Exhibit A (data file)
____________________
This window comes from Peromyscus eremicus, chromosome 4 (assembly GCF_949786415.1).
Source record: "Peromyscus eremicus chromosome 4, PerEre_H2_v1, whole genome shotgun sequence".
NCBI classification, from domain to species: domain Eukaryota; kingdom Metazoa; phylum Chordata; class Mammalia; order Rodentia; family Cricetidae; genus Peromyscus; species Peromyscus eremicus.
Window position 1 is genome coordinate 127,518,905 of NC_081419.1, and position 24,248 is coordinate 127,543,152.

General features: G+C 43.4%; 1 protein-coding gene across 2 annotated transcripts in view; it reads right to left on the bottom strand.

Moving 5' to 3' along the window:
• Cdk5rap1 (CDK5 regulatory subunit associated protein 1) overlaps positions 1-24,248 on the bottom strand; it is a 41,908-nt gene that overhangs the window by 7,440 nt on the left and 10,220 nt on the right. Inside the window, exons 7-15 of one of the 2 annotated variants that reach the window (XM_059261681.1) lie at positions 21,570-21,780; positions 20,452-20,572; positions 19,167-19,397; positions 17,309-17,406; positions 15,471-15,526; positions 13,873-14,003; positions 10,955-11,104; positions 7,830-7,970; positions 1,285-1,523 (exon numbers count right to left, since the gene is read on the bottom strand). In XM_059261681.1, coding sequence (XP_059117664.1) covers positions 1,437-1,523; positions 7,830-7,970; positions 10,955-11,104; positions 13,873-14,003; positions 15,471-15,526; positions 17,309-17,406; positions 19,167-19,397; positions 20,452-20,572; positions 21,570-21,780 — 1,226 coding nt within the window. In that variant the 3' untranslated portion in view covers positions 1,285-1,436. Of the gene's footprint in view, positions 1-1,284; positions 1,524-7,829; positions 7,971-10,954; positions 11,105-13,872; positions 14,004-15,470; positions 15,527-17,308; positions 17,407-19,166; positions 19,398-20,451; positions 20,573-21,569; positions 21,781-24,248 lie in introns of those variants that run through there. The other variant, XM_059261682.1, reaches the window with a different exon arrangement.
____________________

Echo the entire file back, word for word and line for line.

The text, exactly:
This window comes from Peromyscus eremicus, chromosome 4 (assembly GCF_949786415.1).
Source record: "Peromyscus eremicus chromosome 4, PerEre_H2_v1, whole genome shotgun sequence".
NCBI classification, from domain to species: domain Eukaryota; kingdom Metazoa; phylum Chordata; class Mammalia; order Rodentia; family Cricetidae; genus Peromyscus; species Peromyscus eremicus.
Window position 1 is genome coordinate 127,518,905 of NC_081419.1, and position 24,248 is coordinate 127,543,152.

General features: G+C 43.4%; 1 protein-coding gene across 2 annotated transcripts in view; it reads right to left on the bottom strand.

Moving 5' to 3' along the window:
• Cdk5rap1 (CDK5 regulatory subunit associated protein 1) overlaps positions 1-24,248 on the bottom strand; it is a 41,908-nt gene that overhangs the window by 7,440 nt on the left and 10,220 nt on the right. Inside the window, exons 7-15 of one of the 2 annotated variants that reach the window (XM_059261681.1) lie at positions 21,570-21,780; positions 20,452-20,572; positions 19,167-19,397; positions 17,309-17,406; positions 15,471-15,526; positions 13,873-14,003; positions 10,955-11,104; positions 7,830-7,970; positions 1,285-1,523 (exon numbers count right to left, since the gene is read on the bottom strand). In XM_059261681.1, coding sequence (XP_059117664.1) covers positions 1,437-1,523; positions 7,830-7,970; positions 10,955-11,104; positions 13,873-14,003; positions 15,471-15,526; positions 17,309-17,406; positions 19,167-19,397; positions 20,452-20,572; positions 21,570-21,780 — 1,226 coding nt within the window. In that variant the 3' untranslated portion in view covers positions 1,285-1,436. Of the gene's footprint in view, positions 1-1,284; positions 1,524-7,829; positions 7,971-10,954; positions 11,105-13,872; positions 14,004-15,470; positions 15,527-17,308; positions 17,407-19,166; positions 19,398-20,451; positions 20,573-21,569; positions 21,781-24,248 lie in introns of those variants that run through there. The other variant, XM_059261682.1, reaches the window with a different exon arrangement.